Empirical Support for Establishing Common Assumptions in Cost Research in Education
    (2021-07-07) Shand, Robert; Bowden, Brooks
    The economic evaluation of educational policies and programs employing the ingredients method for cost, cost-effectiveness, or benefit-cost analysis is no exception to the critique that economic models require an untenable number of assumptions. Educational economists must make assumptions due to two sources of uncertainty: model uncertainty, as in the well-documented debate over the selection of the appropriate social discount rate to calculate present value and empirical uncertainty due to the infeasibility of gathering sufficiently detailed data on all resources. This paper highlights the frequency of empirical assumptions made in the education literature and proposes a set of harmonized assumptions to address empirical uncertainty that can be used to increase comparability of economic evaluation across programs and across studies. By building consensus on a set of reasonable, empirically derived assumptions that are selected so as to minimally distort the results of evaluations, differences in costs, cost effectiveness, and benefit-cost ratios can be more confidently ascribed to meaningful differences in resource use, program implementation, and program effectiveness, as opposed to differences in choices made by the analyst.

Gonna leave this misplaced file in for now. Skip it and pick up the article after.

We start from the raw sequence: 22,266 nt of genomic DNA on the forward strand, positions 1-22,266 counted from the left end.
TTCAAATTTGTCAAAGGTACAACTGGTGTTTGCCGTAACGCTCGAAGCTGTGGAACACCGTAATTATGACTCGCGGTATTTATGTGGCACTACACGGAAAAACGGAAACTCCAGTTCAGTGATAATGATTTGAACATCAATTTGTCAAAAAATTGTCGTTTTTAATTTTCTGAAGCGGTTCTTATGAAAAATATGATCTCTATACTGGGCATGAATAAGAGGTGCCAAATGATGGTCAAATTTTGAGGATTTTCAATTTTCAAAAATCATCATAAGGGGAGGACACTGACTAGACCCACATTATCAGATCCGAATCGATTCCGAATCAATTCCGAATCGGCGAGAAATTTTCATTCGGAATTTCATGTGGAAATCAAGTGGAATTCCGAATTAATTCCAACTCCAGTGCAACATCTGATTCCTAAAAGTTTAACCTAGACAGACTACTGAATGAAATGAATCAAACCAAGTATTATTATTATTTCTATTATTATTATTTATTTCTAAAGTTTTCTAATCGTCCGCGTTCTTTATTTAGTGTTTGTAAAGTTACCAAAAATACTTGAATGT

• Publication
    Examining Systems of Student Support
    (2018-10-01) Bowden, Brooks; Muroga, Atsuko; Wang, Anyi; Shand, Robert; Levin, Henry M.
  • Publication
    Providing Comprehensive Educational Opportunity to Low-Income Students: What are the Social and Economic Returns?
    (2011-01-01) Belfield, Clive R; Hollands, Fiona M; Levin, Henry M
    This report estimates the economic costs and benefits attributable to a single cohort of 37,000 12th grade students in New York City public schools who come from families with incomes below 185% FPL. It calculates the net fiscal contributions by education level per individual. These contributions are tax revenues, minus government expenditures on healthcare, the criminal justice system, welfare programs, and school/college. The report also calculates the social impact of different educational attainment levels including the benefits of income gains, economic spillovers, reductions in crime, and improvements in health as education level increases.